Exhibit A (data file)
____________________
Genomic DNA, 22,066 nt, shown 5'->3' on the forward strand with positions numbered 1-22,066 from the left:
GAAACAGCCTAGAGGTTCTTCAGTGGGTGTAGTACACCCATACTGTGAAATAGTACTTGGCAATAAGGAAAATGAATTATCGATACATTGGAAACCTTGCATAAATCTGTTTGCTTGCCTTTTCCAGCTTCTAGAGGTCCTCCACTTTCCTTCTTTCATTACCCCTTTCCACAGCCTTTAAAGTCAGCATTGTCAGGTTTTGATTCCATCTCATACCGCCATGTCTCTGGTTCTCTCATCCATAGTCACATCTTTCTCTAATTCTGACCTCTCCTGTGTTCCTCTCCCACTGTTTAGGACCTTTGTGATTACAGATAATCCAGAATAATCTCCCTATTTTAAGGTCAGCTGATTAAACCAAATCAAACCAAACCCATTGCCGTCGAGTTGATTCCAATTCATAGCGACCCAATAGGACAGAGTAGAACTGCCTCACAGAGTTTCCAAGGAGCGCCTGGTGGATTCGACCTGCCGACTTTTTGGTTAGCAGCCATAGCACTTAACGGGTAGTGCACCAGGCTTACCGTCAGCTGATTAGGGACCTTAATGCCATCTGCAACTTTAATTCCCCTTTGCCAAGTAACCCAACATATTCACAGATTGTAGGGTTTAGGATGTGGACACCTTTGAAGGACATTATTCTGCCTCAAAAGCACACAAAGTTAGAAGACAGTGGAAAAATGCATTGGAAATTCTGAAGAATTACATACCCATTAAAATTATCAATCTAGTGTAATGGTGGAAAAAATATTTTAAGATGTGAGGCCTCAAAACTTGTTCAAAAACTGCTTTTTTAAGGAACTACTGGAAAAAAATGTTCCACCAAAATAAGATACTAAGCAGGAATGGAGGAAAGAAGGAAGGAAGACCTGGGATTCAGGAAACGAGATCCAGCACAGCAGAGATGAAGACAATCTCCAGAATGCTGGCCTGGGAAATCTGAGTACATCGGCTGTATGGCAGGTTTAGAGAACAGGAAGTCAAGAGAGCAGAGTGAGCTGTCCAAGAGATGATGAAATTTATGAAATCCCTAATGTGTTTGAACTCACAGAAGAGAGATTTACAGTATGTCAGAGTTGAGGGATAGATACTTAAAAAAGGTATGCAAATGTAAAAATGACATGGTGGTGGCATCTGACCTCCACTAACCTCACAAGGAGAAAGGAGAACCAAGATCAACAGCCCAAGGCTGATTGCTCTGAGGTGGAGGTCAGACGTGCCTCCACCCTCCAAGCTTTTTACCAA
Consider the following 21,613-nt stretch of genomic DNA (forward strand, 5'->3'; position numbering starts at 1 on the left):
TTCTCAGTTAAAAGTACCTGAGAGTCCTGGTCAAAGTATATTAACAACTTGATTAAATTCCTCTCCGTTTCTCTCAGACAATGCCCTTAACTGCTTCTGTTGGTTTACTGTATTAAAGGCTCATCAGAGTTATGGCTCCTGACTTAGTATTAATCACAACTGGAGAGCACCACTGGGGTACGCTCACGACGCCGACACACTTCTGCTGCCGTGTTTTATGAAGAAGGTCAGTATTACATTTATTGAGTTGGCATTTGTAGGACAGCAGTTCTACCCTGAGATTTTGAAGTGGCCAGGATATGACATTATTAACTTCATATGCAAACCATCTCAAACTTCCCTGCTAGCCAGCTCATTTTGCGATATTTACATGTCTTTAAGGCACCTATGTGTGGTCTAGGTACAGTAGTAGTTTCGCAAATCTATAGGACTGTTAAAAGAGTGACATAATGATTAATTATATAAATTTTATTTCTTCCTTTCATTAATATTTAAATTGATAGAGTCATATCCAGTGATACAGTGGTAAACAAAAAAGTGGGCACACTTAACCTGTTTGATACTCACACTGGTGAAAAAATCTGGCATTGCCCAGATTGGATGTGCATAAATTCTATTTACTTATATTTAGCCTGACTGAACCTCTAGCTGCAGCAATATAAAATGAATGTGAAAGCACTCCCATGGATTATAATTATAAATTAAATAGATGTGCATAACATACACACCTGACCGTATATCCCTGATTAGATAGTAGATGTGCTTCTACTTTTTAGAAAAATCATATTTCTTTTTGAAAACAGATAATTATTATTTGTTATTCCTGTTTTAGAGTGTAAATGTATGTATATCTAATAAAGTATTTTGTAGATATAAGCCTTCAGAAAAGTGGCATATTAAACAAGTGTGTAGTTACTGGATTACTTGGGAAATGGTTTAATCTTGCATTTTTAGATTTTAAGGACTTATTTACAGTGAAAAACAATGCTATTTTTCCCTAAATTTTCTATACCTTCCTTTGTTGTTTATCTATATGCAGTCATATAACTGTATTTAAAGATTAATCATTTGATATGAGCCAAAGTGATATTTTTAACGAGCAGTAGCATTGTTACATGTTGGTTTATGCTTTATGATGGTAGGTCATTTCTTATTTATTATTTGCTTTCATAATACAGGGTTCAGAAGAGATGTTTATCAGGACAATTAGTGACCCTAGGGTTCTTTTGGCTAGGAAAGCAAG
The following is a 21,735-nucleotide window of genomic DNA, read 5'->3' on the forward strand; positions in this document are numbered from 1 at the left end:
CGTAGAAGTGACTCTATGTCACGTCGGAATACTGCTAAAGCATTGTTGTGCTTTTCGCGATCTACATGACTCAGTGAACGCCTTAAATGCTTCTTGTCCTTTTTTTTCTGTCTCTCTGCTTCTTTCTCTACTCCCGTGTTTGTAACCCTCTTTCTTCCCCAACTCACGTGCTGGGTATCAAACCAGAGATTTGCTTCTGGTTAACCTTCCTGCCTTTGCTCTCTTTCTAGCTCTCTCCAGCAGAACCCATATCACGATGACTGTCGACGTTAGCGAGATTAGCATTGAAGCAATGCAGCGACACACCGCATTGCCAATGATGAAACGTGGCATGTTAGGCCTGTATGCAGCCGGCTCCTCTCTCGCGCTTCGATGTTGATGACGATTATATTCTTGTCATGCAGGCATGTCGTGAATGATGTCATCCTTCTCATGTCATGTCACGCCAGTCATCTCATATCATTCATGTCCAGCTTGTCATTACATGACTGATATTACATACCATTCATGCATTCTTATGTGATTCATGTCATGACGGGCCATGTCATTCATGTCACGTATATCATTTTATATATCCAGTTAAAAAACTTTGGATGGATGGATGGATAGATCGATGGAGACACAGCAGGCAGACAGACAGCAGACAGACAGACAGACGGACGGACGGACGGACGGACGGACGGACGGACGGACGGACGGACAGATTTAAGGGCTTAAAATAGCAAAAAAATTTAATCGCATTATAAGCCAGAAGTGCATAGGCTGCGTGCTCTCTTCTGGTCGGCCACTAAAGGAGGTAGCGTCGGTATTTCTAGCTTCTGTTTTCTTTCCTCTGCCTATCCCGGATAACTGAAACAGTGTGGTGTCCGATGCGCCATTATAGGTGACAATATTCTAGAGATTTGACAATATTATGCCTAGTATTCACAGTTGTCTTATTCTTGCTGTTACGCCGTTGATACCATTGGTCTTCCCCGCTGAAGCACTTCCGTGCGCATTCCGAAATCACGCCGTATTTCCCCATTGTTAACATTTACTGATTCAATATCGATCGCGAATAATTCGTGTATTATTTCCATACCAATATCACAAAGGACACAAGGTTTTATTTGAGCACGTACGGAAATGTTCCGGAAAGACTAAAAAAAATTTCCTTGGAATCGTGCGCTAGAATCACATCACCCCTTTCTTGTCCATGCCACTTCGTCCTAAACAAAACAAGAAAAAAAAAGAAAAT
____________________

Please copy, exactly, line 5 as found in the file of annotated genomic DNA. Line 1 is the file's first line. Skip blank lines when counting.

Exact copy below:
The following is a 21,735-nucleotide window of genomic DNA, read 5'->3' on the forward strand; positions in this document are numbered from 1 at the left end: